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and Mediation Center
Educational Testing Service (“ETS”) v. Spiral Matrix
Case No. D2006-0505
1. The Parties
The Complainant is Educational Testing Service (“ETS”), Princeton, New Jersey, United States of America, represented by Dorsey & Whitney, LLP, New York, New York, United States of America.
The Respondent is Spiral Matrix, Eldoret, Kenya.
2. The Domain Names and Registrar
The disputed domain names <taketoefl.com>, <toeflets.com> and <toefltse.com>
are registered with Intercosmos Media Group d/b/a directNIC.com.
3. Procedural History
The Complaint was filed with the WIPO Arbitration and Mediation Center (the “Center”) on April 20, 2006. On April 21, 2006, the Center transmitted by email to Intercosmos Media Group d/b/a directNIC.com a request for registrar verification in connection with the domain names at issue. On April 21, 2006, Intercosmos Media Group d/b/a directNIC.com transmitted by email to the Center its verification response confirming that the Respondent is listed as the registrant and providing the contact details for the administrative and technical contact. The Center verified that the Complaint satisfied the formal requirements of the Uniform Domain Name Dispute Resolution Policy (the “Policy”), the Rules for Uniform Domain Name Dispute Resolution Policy (the “Rules”), and the WIPO Supplemental Rules for Uniform Domain Name Dispute Resolution Policy (the “Supplemental Rules”).
In accordance with the Rules, paragraphs 2(a) and 4(a), the Center formally notified the Respondent of the Complaint, and the proceedings commenced on April 26, 2006. In accordance with the Rules, paragraph 5(a), the due date for Response was May 16, 2006. The Respondent did not submit any response. Accordingly, the Center notified the Respondent’s default on May 17, 2006.
The Center appointed Thomas Hoeren as the sole panelist
in this matter on May 26, 2006. The Panel finds that it was properly constituted.
The Panel has submitted the Statement of Acceptance and Declaration of Impartiality
and Independence, as required by the Center to ensure compliance with the Rules,
4. Factual Background
Since 1964, the Complainant has developed and administered the TOEFL test, the leading text procedure for evaluating the English proficiency of people whose native language is not English. Since 1986, nearly 20 million students have taken the TOEFL test in more than 165 countries. In addition, the Complainant created and administered other well-known test tools, such as the TSE (Test of Spoken English), the most widely used assessment of English to communicate effectively. The Complainant finally uses the term “ETS” as an abbreviation of its company name “Educational Testing Services”, one of the largest private not-for-profit educational research institutions in the world.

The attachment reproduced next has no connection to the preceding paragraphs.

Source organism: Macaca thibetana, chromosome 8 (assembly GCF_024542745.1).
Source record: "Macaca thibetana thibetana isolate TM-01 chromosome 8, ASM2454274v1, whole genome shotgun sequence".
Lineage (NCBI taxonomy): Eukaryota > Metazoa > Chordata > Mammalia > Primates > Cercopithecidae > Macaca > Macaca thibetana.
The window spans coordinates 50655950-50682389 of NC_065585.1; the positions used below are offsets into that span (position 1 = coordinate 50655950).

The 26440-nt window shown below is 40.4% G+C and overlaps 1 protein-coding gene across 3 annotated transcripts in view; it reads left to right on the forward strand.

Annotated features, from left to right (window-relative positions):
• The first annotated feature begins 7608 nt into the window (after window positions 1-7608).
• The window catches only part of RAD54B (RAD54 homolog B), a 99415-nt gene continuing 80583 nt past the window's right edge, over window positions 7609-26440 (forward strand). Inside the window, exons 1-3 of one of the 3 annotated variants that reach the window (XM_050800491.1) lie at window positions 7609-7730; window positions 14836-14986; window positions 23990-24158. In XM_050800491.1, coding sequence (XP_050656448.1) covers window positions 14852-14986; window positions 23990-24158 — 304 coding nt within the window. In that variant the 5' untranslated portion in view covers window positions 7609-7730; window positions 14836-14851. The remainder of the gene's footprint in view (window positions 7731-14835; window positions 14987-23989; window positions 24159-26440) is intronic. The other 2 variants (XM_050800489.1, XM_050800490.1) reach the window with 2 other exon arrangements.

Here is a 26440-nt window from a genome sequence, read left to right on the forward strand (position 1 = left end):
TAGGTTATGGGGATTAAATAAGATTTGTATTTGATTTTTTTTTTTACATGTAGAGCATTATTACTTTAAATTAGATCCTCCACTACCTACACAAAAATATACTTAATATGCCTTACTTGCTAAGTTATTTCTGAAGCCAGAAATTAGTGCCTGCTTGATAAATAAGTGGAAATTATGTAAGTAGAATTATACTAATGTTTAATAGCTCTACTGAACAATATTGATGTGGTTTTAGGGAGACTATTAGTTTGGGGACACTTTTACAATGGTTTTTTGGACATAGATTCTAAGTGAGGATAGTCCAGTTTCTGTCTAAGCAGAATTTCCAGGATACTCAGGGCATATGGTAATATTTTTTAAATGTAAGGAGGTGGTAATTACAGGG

The Complainant is - among others - owner of the following registered trademarks:
- The United States trademark TOEFL no 1103427, registered on March 10, 1978, for educational testing services (Class 41) and information manuals dealing with educational services (Class 16);
- The United States trademark TOEFL & Design no 1103426 registered on March 10, 1978, for educational testing services (Class 41);
- The United States trademark TOEFL no 2461224 registered on June 19, 2001, for computer programs for use in the field of language proficiency testing (Class 9);
- The United States trademark TSE no 1309987 registered on December 18, 1984, for testing materials (Class 16);
- The United States trademark TSE no 1323151 registered on May 3, 1985, for testing materials (Class 16);
- The United States trademark ETS & Design no 0558879 registered on May 13, 1952, for testing materials (Class 42);
The United States trademark ETS & Design no 0559686 registered on June 3, 1952, for printed publications pertaining to education (Class 16); and,
- The United States trademark ETS no 1166461 registered
on August 25, 1981, for tests booklets etc. (Class 16).
5. Parties’ Contentions
The Complainant makes the following allegations: The primary elements of the domains names in question are identical to its trademarks. The domains names <toeflets.com> and <toefltse.com> are merely combinations of two of the Complainant’s trademarks (TOEFL and ETS, TOEFL and TSE). The domain name <taketoefl.com> is the mere addition of the descriptive term “take” with the trademark TOEFL. All these combinations increase the likelihood of confusion because the terms falsely suggest that the goods and services offered by Respondent are authentic TOEFL goods or services or that are at least sponsored or endorsed by Complainant.
Furthermore, the Complainant also submits that the Respondent has no rights or legitimate interests in respect of the domain names in dispute: The Respondent is not a franchisee or otherwise affiliated with the Complainant; its address and telephone number are identical to those of Kentech Inc., a domain seller.
Finally, the Complainant submits that the disputed domain names were registered and are being used in bad faith by the Respondent. By registering a domain name that is identical to the Complainant’s existing TOEFL trademarks, Respondent intentionally has attempted to capitalize unfairly on the goodwill of Complainant’s well-known trademarks. It is the business of the Respondent to sell domain names. The Respondent uses the domain names to operate pay-per-click websites from which it derives substantial revenue through Internet advertising. The disputed domain names are thus registered and used primarily for the purpose of disrupting the Complainant’s business.